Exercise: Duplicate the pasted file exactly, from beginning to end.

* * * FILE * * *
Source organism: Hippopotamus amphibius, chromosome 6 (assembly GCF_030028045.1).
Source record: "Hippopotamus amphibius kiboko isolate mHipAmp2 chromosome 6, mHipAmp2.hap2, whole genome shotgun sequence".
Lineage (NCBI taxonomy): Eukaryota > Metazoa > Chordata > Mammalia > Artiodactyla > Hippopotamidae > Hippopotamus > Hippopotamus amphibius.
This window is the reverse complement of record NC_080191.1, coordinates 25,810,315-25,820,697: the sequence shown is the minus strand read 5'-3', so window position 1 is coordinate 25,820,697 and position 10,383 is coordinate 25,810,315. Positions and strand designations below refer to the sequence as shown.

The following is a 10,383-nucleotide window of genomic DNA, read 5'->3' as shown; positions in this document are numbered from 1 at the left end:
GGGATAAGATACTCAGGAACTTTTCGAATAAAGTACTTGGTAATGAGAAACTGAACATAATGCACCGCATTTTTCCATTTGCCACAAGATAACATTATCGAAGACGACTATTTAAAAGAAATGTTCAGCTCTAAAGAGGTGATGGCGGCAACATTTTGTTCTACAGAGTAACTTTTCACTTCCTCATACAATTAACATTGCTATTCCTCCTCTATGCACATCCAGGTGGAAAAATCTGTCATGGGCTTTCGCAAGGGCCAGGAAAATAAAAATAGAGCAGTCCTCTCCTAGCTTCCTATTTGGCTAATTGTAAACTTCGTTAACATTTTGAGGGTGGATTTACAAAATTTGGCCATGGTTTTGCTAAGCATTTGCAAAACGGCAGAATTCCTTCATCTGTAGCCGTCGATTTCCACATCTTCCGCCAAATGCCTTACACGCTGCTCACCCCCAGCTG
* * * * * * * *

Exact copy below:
Source organism: Hippopotamus amphibius, chromosome 6 (assembly GCF_030028045.1).
Source record: "Hippopotamus amphibius kiboko isolate mHipAmp2 chromosome 6, mHipAmp2.hap2, whole genome shotgun sequence".
Lineage (NCBI taxonomy): Eukaryota > Metazoa > Chordata > Mammalia > Artiodactyla > Hippopotamidae > Hippopotamus > Hippopotamus amphibius.
This window is the reverse complement of record NC_080191.1, coordinates 25,810,315-25,820,697: the sequence shown is the minus strand read 5'-3', so window position 1 is coordinate 25,820,697 and position 10,383 is coordinate 25,810,315. Positions and strand designations below refer to the sequence as shown.

The following is a 10,383-nucleotide window of genomic DNA, read 5'->3' as shown; positions in this document are numbered from 1 at the left end:
GGGATAAGATACTCAGGAACTTTTCGAATAAAGTACTTGGTAATGAGAAACTGAACATAATGCACCGCATTTTTCCATTTGCCACAAGATAACATTATCGAAGACGACTATTTAAAAGAAATGTTCAGCTCTAAAGAGGTGATGGCGGCAACATTTTGTTCTACAGAGTAACTTTTCACTTCCTCATACAATTAACATTGCTATTCCTCCTCTATGCACATCCAGGTGGAAAAATCTGTCATGGGCTTTCGCAAGGGCCAGGAAAATAAAAATAGAGCAGTCCTCTCCTAGCTTCCTATTTGGCTAATTGTAAACTTCGTTAACATTTTGAGGGTGGATTTACAAAATTTGGCCATGGTTTTGCTAAGCATTTGCAAAACGGCAGAATTCCTTCATCTGTAGCCGTCGATTTCCACATCTTCCGCCAAATGCCTTACACGCTGCTCACCCCCAGCTG